Listen to this post
RANGELY — Glenn Vawter has kept the faith. And, in his line of work, that hasn’t been easy.
Vawter is executive director of the National Oil Shale Association in Glenwood Springs. The history of oil shale as a viable and economical energy source has been shaky, to say the least.
But Vawter has made it his life’s work.
He will talk about where he sees oil shale development currently and where he sees it going during a presentation Sept. 23 at a meeting of the Community Networking Group in Rangely. The program will start at noon in the Weiss Building Conference Room on the Colorado Northwestern Community College campus.
Rangely resident Peggy Rector and Vawter go back a long way, to the days of the last big oil shale push, in the 1980s. She invited him to speak to the Community Networking Group.
“I’ve known him for years,” said Rector, herself a proponent of oil shale development. “I met him before, in the ‘80s. He’s one of the foremost (oil shale) authorities. He’s really knowledgeable. He’s been involved (with oil shale development) for years.”
Rector knows a thing or two about oil shale herself.
She recently testified in Denver at a state legislative hearing. Rector is chairwoman of a group called Environmentally Conscious Consumers for Oil Shale.
“If done right, oil shale development can provide significant economic benefits to western Colorado, while maintaining the rural character, agricultural businesses and outdoor recreational opportunities that have long been the proud hallmarks of our region,” she said in her testimony.
That’s a message Vawter has been preaching for years. Even when his was the lone voice in the wilderness.
Vawter has been promoting oil shale development for going on 35 years, and he believes the industry is closer now than it has ever been to achieving major breakthroughs in technology and production.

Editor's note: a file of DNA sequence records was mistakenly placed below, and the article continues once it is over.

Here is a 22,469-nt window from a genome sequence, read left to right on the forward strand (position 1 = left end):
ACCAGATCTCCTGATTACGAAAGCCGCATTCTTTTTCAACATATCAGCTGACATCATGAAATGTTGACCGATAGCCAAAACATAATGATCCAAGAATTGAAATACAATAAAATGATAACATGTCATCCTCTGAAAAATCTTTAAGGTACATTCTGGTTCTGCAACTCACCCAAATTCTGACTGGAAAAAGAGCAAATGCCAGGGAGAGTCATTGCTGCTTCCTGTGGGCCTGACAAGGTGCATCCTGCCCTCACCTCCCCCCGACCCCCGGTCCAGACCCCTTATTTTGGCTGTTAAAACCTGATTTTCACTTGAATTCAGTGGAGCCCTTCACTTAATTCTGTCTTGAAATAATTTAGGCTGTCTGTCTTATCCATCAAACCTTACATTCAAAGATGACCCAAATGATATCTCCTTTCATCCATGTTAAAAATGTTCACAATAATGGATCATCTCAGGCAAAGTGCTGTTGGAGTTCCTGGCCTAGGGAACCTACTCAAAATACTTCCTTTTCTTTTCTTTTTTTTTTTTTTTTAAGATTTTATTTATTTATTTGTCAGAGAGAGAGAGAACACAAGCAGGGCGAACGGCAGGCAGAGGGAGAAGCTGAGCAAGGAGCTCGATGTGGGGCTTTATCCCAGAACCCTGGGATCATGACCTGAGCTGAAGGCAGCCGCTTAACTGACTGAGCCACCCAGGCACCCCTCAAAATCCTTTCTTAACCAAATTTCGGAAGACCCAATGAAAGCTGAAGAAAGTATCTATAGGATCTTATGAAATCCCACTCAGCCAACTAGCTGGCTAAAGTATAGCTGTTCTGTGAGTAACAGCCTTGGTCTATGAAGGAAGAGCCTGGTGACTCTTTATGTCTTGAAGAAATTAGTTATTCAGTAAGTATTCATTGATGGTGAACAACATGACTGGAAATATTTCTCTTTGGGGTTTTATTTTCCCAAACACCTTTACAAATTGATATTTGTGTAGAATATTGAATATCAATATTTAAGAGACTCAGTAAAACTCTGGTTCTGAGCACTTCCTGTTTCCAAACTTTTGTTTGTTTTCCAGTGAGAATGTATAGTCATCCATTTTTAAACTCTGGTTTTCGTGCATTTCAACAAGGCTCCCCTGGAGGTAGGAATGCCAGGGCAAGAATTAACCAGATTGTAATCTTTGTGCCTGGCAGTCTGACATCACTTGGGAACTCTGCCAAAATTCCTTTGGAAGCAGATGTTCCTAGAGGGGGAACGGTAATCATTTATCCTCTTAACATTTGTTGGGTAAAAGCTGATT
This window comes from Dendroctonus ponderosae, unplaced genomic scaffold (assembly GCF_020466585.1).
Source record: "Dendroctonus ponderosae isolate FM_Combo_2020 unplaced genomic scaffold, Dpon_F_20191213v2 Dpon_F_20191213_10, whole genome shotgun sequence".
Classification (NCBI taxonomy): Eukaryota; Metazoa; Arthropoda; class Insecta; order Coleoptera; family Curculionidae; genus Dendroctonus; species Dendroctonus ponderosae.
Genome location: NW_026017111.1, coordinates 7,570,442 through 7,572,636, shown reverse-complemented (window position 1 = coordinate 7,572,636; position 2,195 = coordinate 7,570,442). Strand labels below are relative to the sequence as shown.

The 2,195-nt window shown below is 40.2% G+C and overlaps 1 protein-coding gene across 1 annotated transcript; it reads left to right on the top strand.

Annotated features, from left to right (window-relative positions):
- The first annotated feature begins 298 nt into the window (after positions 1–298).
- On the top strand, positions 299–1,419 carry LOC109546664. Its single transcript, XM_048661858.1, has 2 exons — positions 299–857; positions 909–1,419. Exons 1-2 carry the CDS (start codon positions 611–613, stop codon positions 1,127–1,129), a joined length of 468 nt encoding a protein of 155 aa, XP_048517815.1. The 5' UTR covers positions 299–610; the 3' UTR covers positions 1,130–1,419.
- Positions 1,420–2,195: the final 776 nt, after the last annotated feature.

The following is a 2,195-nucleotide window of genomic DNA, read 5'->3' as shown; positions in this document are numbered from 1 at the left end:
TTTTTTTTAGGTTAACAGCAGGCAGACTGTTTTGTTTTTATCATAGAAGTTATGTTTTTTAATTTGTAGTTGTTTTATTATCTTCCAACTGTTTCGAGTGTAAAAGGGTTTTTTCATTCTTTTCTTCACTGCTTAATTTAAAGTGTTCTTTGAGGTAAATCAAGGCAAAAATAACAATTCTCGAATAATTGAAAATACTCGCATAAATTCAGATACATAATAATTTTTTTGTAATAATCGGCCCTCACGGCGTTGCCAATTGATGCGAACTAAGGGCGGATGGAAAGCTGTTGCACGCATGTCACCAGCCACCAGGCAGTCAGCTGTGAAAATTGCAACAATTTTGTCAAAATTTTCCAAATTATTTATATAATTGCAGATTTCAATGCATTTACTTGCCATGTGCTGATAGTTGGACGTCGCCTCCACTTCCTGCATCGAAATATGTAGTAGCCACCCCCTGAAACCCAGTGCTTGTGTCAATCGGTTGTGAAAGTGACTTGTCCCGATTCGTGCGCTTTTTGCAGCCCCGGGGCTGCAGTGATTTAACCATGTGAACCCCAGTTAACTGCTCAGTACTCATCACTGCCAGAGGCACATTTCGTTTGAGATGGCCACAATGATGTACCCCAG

“You know, I am pretty optimistic,” Vawter said. “I see the potential for it, the huge reserves.”
Rector, too, remains hopeful.
“I think we’d all like to see it come about,” she said.
But, still, there is a long way to go.
“I think it’s another decade off before we see commercial production in earnest,” Vawter said. “I think the Colorado projects are at least a decade away.”
Those projects include efforts by Shell, Chevron, AMSO (American Shale Oil Company) and ExxonMobil, which are heavily involved in oil shale development in the Piceance Basin in Rio Blanco County.
“They are all looking at in situ production, which means getting the shale oil out of the ground without mining it, but they all do it in different ways,” Vawter said. “It is akin to what is conventional oil and gas production. The difference with oil shale is you have to heat it up to a very high temperature.”
But it’s a complex and expensive proposition.
Shell has been working at it the longest. The company was around for the last oil shale push in the 1980s, and it came back after what is called Black Sunday, when virtually overnight oil shale development in northwest Colorado came to a screeching halt.
“I saw us go through the last boom and bust,” Vawter said.
So, what’s the difference this time?
“We were trying to use old technologies that had been developed in previous decades, because of the big rush to get into production,” he said of the big push to develop oil shale production in the 1970s and 1980s. “It’s different this time. The companies are doing the research to get better and more economic technologies.”
Frank Cooley of Meeker is another believer in oil shale and has been for many years. A retired attorney, Cooley started out as a geologist.